The conference came as Republicans try to improve their standing among poor Americans, who favored President Barack Obama in 2012, according to surveys of voters leaving the polling station.

Ryan said the old “War on Poverty,” a phalanx of government programs largely from Democratic administrations, “has been a stalemate.” Conservatism, he argued, “can open up a renaissance,” dismantling a system that “isolates the poor.”

He failed to explain, however, what he would do differently that might realistically help the poor.

About one in seven people lives below the federal poverty rate, which in 2014 was measured at about $19,000 per year for a two-parent household with one child, the government says.

The candidates Saturday mostly agreed that traditional welfare discourages work. They also rejected a minimum-wage increase and said the private sector and religious community should take on more responsibility for fighting poverty, but couldn’t say how the former tactic would work or how the latter one would be encouraged.

“Compassion is not measured by how much money you spend in Washington,” former Florida Gov. Jeb Bush contended. Instead, he said, “It’s acting on your sense of consciousness.” But considering the excesses of Wall Street and corporate America, it seems obvious that a sense of consciousness exists in the most influential sectors, which are overwhelmingly Republican.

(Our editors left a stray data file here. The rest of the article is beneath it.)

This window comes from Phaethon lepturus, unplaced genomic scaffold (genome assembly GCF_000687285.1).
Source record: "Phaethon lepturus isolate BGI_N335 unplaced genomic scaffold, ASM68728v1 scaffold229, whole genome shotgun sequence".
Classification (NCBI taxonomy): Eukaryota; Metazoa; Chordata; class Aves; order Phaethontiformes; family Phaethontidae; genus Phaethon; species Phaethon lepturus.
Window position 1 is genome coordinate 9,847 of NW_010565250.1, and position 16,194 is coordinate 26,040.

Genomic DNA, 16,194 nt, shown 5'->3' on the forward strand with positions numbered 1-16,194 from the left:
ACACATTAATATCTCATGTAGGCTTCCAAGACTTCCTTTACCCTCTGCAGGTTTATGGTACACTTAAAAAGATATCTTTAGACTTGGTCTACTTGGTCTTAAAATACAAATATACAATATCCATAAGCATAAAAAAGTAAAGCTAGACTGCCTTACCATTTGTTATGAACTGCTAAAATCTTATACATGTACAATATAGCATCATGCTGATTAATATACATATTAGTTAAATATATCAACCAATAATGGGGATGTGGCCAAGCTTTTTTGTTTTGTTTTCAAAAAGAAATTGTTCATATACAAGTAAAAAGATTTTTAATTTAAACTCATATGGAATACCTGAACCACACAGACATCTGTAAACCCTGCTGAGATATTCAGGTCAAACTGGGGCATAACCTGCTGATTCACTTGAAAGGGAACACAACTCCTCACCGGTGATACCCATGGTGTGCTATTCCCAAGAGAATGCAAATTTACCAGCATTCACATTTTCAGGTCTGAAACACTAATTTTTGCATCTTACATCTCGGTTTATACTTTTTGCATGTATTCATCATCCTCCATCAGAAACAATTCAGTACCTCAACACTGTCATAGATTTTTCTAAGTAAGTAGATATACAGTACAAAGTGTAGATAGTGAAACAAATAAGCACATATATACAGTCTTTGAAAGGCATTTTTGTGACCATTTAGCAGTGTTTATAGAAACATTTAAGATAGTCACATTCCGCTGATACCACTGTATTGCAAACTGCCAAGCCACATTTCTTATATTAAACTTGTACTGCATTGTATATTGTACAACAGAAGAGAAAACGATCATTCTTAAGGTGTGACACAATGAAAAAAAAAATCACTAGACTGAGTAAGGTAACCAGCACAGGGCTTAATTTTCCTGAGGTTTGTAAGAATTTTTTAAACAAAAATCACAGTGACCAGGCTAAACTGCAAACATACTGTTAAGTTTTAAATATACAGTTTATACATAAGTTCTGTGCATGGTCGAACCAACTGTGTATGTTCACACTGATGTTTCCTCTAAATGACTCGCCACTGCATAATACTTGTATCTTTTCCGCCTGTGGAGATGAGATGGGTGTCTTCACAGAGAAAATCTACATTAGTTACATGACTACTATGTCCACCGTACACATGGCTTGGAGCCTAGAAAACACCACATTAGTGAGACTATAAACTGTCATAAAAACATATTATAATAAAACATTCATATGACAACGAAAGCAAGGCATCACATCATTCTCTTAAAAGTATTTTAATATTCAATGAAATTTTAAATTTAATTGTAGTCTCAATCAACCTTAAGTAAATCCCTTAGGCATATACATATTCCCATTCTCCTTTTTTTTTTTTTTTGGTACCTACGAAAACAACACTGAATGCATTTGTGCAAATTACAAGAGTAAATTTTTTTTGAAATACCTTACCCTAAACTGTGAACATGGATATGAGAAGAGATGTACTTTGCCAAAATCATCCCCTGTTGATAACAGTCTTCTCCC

Bush has proposed eliminating several federal programs and shifting money to states in the form of block grants to help poor families. He hasn’t explained how this would improve on the current system.

Christie and Ohio Gov. John Kasich said the federal government should empower states, but Christie said Obama “doesn’t trust governors,” Democratic or Republican, to enact locally tailored programs. Perhaps that’s because Republican states have ignored the poor and dismantled programs to help them.

Christie said his party must reach out in ways it hasn’t. “We need to be going into African-American churches … into the Hispanic community,” he said. “We need to go there, show up and campaign in places where we are uncomfortable.”

That last confession, perhaps, was the most genuine thing said on Saturday afternoon.

Year in Review: Uprisings confront racism, Black Lives Matter movement matures

Murders at a historically black church in the South.

Arsons at temples, mosques and chapels.

Police killings of unarmed black men and teens.

Citizens pledging allegiance to a Confederate flag.

Politicians seeking to build a wall to the south and proposing to ban people of an entire faith from entering the country.

Courts and lawmakers rolling back voting rights. 

And even the revelation that a fictional civil rights legend to many was first a racist.